The importance of keeping up regular termite inspections

Termites are considered one of the most successful species of insects on earth, with 16 known species having an economic impact in Australia. Their colony sizes can range from a few hundred, to enormous societies of several million, described as superorganisms. Termite queens are known to have the longest lifespan of any insect, reportedly living for up to 50 years! As many home owners would be aware, termites can do significant damage to buildings and wooden structures due to their feeding and decomposing of cellulose, generally in the form of wood. Their ability to remain concealed until severe, and sometimes irreparable amounts of damage are done to wooden structures are their greatest strength and our greatest threat.

The importance of termite inspections

Buying your own home may end up being the biggest asset you will ever own in your life! Now imagine if on top of your mortgage and all the other usual payments you have to make towards owning your own home, you have to add thousands more on top of that due to extensive termite damage to your house. These costs can be easily avoided with regular termite inspections, or a termite inspection prior to purchasing a home. The best way to handle a termite situation is preventatively. With regular inspections you will be able to catch the termite attack in it’s early stages and eliminate a smaller colony before they are able to grow and cause significant structural damage. If these pests are left to run rampant and eat away wooden structures, they can cause severe damage such as:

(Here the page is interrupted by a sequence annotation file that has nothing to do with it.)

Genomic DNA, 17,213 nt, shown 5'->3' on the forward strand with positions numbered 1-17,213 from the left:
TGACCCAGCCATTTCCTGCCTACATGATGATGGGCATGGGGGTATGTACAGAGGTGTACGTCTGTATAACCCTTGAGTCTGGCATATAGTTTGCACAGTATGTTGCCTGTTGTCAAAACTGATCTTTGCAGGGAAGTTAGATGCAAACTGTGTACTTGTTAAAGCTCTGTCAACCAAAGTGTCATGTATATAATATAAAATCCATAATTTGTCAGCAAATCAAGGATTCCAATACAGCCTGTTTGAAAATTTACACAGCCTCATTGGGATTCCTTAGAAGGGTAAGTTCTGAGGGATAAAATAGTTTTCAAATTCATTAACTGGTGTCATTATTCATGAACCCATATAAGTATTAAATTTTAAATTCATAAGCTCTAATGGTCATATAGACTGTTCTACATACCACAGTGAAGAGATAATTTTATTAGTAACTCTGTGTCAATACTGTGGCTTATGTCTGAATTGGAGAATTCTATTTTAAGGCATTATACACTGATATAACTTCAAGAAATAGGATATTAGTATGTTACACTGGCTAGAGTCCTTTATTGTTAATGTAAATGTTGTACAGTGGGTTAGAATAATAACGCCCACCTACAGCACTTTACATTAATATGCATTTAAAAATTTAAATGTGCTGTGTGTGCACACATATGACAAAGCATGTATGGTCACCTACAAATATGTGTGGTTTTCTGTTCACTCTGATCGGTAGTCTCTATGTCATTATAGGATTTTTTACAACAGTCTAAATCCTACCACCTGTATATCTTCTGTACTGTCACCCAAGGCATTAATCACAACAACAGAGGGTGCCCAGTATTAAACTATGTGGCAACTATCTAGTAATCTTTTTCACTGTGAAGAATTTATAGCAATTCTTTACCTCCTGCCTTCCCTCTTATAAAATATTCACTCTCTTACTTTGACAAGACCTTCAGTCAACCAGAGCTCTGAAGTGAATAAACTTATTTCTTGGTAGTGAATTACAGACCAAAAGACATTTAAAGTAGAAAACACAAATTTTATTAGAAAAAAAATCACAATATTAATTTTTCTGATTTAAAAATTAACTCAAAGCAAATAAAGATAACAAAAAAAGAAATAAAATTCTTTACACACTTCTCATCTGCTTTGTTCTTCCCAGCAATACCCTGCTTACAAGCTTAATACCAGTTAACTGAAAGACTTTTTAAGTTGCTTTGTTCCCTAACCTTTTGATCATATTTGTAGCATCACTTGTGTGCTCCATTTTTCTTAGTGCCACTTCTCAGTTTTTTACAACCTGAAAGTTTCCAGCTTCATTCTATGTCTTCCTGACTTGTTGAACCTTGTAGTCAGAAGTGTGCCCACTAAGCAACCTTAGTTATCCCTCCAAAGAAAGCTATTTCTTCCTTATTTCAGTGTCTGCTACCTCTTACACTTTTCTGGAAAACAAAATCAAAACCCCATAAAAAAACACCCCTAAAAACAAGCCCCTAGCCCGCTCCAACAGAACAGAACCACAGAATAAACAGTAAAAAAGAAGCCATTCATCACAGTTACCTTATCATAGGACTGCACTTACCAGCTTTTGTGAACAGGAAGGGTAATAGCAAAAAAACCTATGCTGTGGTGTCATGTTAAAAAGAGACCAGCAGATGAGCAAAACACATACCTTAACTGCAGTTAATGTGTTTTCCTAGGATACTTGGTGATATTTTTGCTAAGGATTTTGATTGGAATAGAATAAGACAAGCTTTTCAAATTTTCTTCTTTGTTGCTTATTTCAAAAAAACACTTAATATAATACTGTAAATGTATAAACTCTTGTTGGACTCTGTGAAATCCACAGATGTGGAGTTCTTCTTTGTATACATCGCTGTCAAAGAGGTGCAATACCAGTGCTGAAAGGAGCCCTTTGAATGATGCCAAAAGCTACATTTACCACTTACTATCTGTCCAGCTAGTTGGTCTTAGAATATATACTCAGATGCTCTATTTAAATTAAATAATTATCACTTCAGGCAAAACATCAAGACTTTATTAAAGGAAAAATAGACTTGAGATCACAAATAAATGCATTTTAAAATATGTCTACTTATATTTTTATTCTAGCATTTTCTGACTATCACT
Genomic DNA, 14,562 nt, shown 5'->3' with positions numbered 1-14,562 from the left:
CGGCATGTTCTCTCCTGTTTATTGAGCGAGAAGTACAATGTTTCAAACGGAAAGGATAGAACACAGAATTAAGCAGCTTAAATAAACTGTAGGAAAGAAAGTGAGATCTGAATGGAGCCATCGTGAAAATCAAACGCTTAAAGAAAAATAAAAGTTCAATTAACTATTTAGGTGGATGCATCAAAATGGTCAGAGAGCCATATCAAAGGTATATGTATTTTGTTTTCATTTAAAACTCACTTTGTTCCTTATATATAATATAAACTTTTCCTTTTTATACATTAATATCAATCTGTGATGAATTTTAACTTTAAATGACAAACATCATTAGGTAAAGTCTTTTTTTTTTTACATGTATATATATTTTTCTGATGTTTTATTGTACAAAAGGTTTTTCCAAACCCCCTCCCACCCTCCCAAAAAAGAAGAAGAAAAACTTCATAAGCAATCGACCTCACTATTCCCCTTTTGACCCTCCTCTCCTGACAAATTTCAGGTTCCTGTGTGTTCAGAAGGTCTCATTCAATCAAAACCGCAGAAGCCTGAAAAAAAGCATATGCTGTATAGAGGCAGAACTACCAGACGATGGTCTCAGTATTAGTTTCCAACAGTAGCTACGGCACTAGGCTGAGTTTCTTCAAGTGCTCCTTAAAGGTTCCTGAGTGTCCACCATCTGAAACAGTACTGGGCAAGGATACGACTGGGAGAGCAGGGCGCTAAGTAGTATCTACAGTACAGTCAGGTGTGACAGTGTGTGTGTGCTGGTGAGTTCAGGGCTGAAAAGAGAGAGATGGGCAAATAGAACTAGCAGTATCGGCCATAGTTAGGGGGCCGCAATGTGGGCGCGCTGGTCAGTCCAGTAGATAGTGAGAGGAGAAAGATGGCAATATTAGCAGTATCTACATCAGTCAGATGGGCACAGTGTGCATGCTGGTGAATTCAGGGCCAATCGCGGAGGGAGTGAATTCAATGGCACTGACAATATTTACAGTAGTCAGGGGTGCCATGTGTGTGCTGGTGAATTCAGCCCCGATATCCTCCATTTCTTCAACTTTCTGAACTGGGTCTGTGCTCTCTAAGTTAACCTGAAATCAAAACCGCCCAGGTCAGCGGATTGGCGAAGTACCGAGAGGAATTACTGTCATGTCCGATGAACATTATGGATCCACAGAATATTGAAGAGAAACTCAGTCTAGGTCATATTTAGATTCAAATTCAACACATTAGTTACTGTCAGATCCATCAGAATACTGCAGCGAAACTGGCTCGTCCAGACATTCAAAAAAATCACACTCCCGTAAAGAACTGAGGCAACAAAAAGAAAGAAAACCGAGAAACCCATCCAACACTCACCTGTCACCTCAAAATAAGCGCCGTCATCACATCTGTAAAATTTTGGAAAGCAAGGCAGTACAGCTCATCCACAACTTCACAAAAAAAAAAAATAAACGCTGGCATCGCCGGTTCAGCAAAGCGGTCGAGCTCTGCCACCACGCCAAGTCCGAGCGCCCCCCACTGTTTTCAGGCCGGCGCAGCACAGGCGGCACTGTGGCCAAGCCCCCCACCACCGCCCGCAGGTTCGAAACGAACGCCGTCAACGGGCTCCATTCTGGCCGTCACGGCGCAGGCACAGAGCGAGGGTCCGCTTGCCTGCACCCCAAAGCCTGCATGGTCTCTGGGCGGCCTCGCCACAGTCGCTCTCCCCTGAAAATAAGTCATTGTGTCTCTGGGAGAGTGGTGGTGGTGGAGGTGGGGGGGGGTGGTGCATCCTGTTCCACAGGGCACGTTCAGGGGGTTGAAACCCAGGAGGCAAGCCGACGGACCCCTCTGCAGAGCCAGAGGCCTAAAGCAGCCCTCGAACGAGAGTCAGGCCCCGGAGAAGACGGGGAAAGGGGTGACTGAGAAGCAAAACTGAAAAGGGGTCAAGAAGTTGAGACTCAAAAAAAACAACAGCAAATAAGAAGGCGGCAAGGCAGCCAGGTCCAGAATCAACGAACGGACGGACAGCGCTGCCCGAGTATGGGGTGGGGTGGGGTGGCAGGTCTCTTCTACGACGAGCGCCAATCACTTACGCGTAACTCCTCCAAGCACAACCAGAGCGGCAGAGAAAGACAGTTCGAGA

• Causing floors to buckle and cave in;
  • Walls thinning;
  • Ceilings to droop down; and
  • Doors and windows warping.

If left untreated, your home may end up unliveable and unsafe.

What’s involved in a termite inspection

Termite inspections should be completed as per Australian industry standards. You will be asked if you’re aware of any history of termite problems, or if there are any issues you may have noticed around the house that could be related. A check of the fence lines, gardens and lawn areas, outer walls, subfloor and roof voids, and all internal walls will be completed to identify any signs of termite damage or activity. Your doorframes, window frames, shower and toilet wall backings will also be thoroughly looked over with a moisture meter, and if any readings come up in any of those areas, they will be gone over again with a termite radar to ascertain if there’s any potential termite movement in the walls. These inspections can vary in time frame depending on what is found, and a written report with any photos problems, and recommendations will be emailed to you at the conclusion of the inspection.

There are a number of ways to reduce the risk of termites, such as:

  • Fix any moisture issues like leaking pipes, poor ventilation, and poor drainage;
  • Keep any areas under the house (if there are any) clear, and don’t store anything that can reduce the ventilation of that space;
  • Remove any spare wood that is in contact with the ground and close to the house; and
  • When building a new home, certain construction materials and methods can significantly reduce the risk of termite attacks, so speak with your construction contractors about this.

Get regular termite inspections, at least annually, and follow their advice to reduce your risks.
What these annual inspections will cost is nothing in comparison to the time and money that termites drain once they’ve burrowed their way into your homes. Don’t let termites eat away at your peace of mind and bank balance. Organise your inspection today.